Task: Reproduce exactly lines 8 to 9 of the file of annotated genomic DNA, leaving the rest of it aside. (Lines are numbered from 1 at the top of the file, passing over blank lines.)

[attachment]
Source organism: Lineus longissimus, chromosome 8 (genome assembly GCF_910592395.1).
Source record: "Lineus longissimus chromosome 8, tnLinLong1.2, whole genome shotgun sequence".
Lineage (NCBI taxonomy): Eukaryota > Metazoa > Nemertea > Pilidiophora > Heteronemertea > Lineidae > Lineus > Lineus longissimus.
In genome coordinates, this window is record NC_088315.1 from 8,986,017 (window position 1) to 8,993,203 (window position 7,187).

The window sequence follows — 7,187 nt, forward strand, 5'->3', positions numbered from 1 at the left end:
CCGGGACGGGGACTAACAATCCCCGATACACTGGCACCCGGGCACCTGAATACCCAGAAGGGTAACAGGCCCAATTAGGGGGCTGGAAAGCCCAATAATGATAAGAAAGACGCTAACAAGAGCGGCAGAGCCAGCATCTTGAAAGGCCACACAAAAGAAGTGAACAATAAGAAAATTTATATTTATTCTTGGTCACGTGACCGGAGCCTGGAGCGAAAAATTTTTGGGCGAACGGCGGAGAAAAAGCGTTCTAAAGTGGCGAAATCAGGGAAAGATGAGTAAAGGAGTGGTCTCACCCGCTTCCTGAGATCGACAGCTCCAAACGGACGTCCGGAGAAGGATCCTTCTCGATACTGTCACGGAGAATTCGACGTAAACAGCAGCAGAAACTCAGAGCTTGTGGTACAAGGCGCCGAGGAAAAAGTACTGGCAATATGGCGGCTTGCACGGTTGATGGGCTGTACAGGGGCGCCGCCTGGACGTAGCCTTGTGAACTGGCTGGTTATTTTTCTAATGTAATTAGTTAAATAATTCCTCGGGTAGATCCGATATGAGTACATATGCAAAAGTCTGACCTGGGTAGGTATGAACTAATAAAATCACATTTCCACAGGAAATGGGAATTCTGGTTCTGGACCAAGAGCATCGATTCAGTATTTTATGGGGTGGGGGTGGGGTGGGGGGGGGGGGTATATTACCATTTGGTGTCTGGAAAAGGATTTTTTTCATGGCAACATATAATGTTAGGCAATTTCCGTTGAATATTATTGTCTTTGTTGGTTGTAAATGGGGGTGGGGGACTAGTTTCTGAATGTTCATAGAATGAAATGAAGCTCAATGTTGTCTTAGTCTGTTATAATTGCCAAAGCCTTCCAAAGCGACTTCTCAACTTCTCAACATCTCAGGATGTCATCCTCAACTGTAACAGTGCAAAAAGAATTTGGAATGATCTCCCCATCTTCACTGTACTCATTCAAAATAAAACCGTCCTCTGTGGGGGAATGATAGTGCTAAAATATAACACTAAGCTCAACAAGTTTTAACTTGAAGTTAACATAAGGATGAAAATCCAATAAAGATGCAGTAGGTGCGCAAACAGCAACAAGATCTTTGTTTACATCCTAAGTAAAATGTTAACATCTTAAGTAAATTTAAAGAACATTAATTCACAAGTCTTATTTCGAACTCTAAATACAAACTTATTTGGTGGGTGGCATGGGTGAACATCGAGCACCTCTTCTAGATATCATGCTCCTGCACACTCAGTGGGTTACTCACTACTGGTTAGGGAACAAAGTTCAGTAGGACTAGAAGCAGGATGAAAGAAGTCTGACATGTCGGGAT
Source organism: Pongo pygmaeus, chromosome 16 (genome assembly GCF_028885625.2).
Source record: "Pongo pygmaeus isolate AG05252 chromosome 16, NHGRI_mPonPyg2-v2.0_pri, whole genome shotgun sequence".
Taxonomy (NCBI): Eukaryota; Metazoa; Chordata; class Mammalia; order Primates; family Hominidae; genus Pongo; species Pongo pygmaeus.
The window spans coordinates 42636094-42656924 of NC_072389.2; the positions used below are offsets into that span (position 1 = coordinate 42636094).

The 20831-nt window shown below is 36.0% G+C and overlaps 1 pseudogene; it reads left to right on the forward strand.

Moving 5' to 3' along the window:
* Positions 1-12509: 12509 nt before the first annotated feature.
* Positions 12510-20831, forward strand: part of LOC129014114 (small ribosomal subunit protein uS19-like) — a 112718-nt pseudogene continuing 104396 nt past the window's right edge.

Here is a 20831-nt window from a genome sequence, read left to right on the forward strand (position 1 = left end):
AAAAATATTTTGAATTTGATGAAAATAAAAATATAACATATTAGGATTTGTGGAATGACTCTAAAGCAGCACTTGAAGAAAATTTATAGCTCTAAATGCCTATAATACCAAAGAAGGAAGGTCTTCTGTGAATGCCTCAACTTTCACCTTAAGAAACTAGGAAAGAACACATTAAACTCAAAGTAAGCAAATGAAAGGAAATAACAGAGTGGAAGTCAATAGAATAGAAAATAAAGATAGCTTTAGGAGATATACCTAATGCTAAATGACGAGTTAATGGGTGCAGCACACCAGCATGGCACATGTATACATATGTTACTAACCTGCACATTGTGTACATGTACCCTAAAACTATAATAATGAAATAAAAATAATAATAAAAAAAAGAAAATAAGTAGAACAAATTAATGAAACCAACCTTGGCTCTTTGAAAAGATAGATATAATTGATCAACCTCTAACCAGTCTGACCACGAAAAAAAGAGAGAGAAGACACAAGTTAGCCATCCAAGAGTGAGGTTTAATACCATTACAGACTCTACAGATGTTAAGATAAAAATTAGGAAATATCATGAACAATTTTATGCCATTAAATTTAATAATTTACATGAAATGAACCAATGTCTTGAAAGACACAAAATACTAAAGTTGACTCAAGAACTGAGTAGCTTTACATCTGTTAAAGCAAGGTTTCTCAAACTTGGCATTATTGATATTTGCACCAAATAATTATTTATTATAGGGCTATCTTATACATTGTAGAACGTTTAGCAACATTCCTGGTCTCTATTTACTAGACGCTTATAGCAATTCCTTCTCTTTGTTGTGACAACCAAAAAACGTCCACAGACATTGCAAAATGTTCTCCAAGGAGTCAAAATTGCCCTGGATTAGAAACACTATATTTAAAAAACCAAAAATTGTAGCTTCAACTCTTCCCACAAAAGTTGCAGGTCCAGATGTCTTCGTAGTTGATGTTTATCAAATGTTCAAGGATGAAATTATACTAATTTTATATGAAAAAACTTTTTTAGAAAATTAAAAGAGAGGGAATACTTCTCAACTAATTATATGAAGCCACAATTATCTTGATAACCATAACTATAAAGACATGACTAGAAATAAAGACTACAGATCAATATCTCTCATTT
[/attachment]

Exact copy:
Source record: "Pongo pygmaeus isolate AG05252 chromosome 16, NHGRI_mPonPyg2-v2.0_pri, whole genome shotgun sequence".
Taxonomy (NCBI): Eukaryota; Metazoa; Chordata; class Mammalia; order Primates; family Hominidae; genus Pongo; species Pongo pygmaeus.